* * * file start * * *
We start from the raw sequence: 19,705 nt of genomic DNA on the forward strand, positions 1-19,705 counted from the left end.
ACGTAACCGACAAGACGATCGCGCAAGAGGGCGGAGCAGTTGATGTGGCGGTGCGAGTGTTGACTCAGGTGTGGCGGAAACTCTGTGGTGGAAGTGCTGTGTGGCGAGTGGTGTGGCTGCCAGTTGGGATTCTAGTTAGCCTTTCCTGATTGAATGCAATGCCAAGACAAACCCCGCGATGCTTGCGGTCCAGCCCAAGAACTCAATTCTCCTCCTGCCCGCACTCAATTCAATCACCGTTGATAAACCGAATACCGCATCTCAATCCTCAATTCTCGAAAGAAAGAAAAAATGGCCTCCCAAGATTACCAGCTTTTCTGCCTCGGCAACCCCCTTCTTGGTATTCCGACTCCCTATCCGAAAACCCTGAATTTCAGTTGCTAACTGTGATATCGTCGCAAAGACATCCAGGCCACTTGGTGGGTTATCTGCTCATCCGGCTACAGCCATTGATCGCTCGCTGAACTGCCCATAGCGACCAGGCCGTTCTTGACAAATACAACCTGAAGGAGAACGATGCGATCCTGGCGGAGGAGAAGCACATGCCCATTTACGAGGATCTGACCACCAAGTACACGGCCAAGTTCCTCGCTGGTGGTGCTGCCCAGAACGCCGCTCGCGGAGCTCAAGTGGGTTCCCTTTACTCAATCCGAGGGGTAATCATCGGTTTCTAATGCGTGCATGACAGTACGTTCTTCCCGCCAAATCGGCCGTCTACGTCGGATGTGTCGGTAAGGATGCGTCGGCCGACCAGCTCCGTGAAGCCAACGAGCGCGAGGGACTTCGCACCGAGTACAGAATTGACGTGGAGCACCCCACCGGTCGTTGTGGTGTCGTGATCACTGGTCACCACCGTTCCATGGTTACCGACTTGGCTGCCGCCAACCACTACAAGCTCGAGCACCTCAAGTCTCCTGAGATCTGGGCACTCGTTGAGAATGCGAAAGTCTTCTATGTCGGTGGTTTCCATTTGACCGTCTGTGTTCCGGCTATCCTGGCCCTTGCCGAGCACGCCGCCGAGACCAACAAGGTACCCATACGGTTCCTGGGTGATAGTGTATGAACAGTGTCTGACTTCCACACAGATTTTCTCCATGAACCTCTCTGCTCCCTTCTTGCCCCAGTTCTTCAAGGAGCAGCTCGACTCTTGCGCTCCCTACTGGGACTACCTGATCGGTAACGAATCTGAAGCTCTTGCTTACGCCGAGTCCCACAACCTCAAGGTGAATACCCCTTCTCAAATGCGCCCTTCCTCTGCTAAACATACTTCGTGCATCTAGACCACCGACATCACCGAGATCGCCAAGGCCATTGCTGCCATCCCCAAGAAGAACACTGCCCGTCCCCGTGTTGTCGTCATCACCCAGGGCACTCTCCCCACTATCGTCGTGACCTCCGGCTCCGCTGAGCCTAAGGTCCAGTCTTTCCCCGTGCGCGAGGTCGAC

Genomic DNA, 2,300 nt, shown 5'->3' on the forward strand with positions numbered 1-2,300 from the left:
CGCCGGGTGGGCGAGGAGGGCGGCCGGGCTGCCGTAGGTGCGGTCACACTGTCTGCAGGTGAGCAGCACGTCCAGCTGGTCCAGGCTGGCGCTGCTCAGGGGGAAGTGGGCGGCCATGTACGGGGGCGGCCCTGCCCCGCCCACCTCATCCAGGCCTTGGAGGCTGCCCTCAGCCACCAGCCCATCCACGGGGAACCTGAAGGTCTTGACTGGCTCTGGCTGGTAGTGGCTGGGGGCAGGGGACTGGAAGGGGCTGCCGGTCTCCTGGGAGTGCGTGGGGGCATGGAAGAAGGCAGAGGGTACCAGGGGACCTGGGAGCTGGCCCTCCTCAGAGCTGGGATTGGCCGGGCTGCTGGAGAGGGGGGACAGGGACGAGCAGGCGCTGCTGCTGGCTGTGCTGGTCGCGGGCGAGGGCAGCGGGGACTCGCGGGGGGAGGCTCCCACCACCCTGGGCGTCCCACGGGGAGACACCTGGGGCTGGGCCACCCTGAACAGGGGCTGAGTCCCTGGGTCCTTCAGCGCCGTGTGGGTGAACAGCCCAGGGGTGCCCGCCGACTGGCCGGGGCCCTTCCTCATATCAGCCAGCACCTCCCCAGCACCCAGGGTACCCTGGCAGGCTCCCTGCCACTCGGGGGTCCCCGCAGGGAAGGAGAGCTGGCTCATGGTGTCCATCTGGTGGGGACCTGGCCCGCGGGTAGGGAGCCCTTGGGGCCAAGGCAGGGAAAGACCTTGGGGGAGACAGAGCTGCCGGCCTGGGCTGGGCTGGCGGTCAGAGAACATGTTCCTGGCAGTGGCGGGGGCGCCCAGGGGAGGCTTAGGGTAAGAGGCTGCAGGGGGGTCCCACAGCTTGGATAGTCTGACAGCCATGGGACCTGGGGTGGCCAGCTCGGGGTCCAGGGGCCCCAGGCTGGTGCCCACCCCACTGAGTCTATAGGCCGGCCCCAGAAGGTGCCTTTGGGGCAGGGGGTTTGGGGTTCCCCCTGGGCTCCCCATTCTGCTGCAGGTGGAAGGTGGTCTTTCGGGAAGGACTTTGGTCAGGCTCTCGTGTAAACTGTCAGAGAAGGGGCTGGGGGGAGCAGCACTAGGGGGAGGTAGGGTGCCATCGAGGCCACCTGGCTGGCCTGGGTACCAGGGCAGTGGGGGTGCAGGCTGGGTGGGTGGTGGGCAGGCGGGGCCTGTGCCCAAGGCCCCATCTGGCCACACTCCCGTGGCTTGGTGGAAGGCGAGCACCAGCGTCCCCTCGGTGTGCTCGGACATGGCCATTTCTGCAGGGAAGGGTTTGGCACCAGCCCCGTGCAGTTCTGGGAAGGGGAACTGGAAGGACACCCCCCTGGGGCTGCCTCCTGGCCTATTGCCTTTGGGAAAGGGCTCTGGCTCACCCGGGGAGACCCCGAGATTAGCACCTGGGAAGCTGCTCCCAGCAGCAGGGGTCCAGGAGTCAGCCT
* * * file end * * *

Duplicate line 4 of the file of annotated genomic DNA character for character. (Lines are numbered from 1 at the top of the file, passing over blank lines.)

CGCCGGGTGGGCGAGGAGGGCGGCCGGGCTGCCGTAGGTGCGGTCACACTGTCTGCAGGTGAGCAGCACGTCCAGCTGGTCCAGGCTGGCGCTGCTCAGGGGGAAGTGGGCGGCCATGTACGGGGGCGGCCCTGCCCCGCCCACCTCATCCAGGCCTTGGAGGCTGCCCTCAGCCACCAGCCCATCCACGGGGAACCTGAAGGTCTTGACTGGCTCTGGCTGGTAGTGGCTGGGGGCAGGGGACTGGAAGGGGCTGCCGGTCTCCTGGGAGTGCGTGGGGGCATGGAAGAAGGCAGAGGGTACCAGGGGACCTGGGAGCTGGCCCTCCTCAGAGCTGGGATTGGCCGGGCTGCTGGAGAGGGGGGACAGGGACGAGCAGGCGCTGCTGCTGGCTGTGCTGGTCGCGGGCGAGGGCAGCGGGGACTCGCGGGGGGAGGCTCCCACCACCCTGGGCGTCCCACGGGGAGACACCTGGGGCTGGGCCACCCTGAACAGGGGCTGAGTCCCTGGGTCCTTCAGCGCCGTGTGGGTGAACAGCCCAGGGGTGCCCGCCGACTGGCCGGGGCCCTTCCTCATATCAGCCAGCACCTCCCCAGCACCCAGGGTACCCTGGCAGGCTCCCTGCCACTCGGGGGTCCCCGCAGGGAAGGAGAGCTGGCTCATGGTGTCCATCTGGTGGGGACCTGGCCCGCGGGTAGGGAGCCCTTGGGGCCAAGGCAGGGAAAGACCTTGGGGGAGACAGAGCTGCCGGCCTGGGCTGGGCTGGCGGTCAGAGAACATGTTCCTGGCAGTGGCGGGGGCGCCCAGGGGAGGCTTAGGGTAAGAGGCTGCAGGGGGGTCCCACAGCTTGGATAGTCTGACAGCCATGGGACCTGGGGTGGCCAGCTCGGGGTCCAGGGGCCCCAGGCTGGTGCCCACCCCACTGAGTCTATAGGCCGGCCCCAGAAGGTGCCTTTGGGGCAGGGGGTTTGGGGTTCCCCCTGGGCTCCCCATTCTGCTGCAGGTGGAAGGTGGTCTTTCGGGAAGGACTTTGGTCAGGCTCTCGTGTAAACTGTCAGAGAAGGGGCTGGGGGGAGCAGCACTAGGGGGAGGTAGGGTGCCATCGAGGCCACCTGGCTGGCCTGGGTACCAGGGCAGTGGGGGTGCAGGCTGGGTGGGTGGTGGGCAGGCGGGGCCTGTGCCCAAGGCCCCATCTGGCCACACTCCCGTGGCTTGGTGGAAGGCGAGCACCAGCGTCCCCTCGGTGTGCTCGGACATGGCCATTTCTGCAGGGAAGGGTTTGGCACCAGCCCCGTGCAGTTCTGGGAAGGGGAACTGGAAGGACACCCCCCTGGGGCTGCCTCCTGGCCTATTGCCTTTGGGAAAGGGCTCTGGCTCACCCGGGGAGACCCCGAGATTAGCACCTGGGAAGCTGCTCCCAGCAGCAGGGGTCCAGGAGTCAGCCT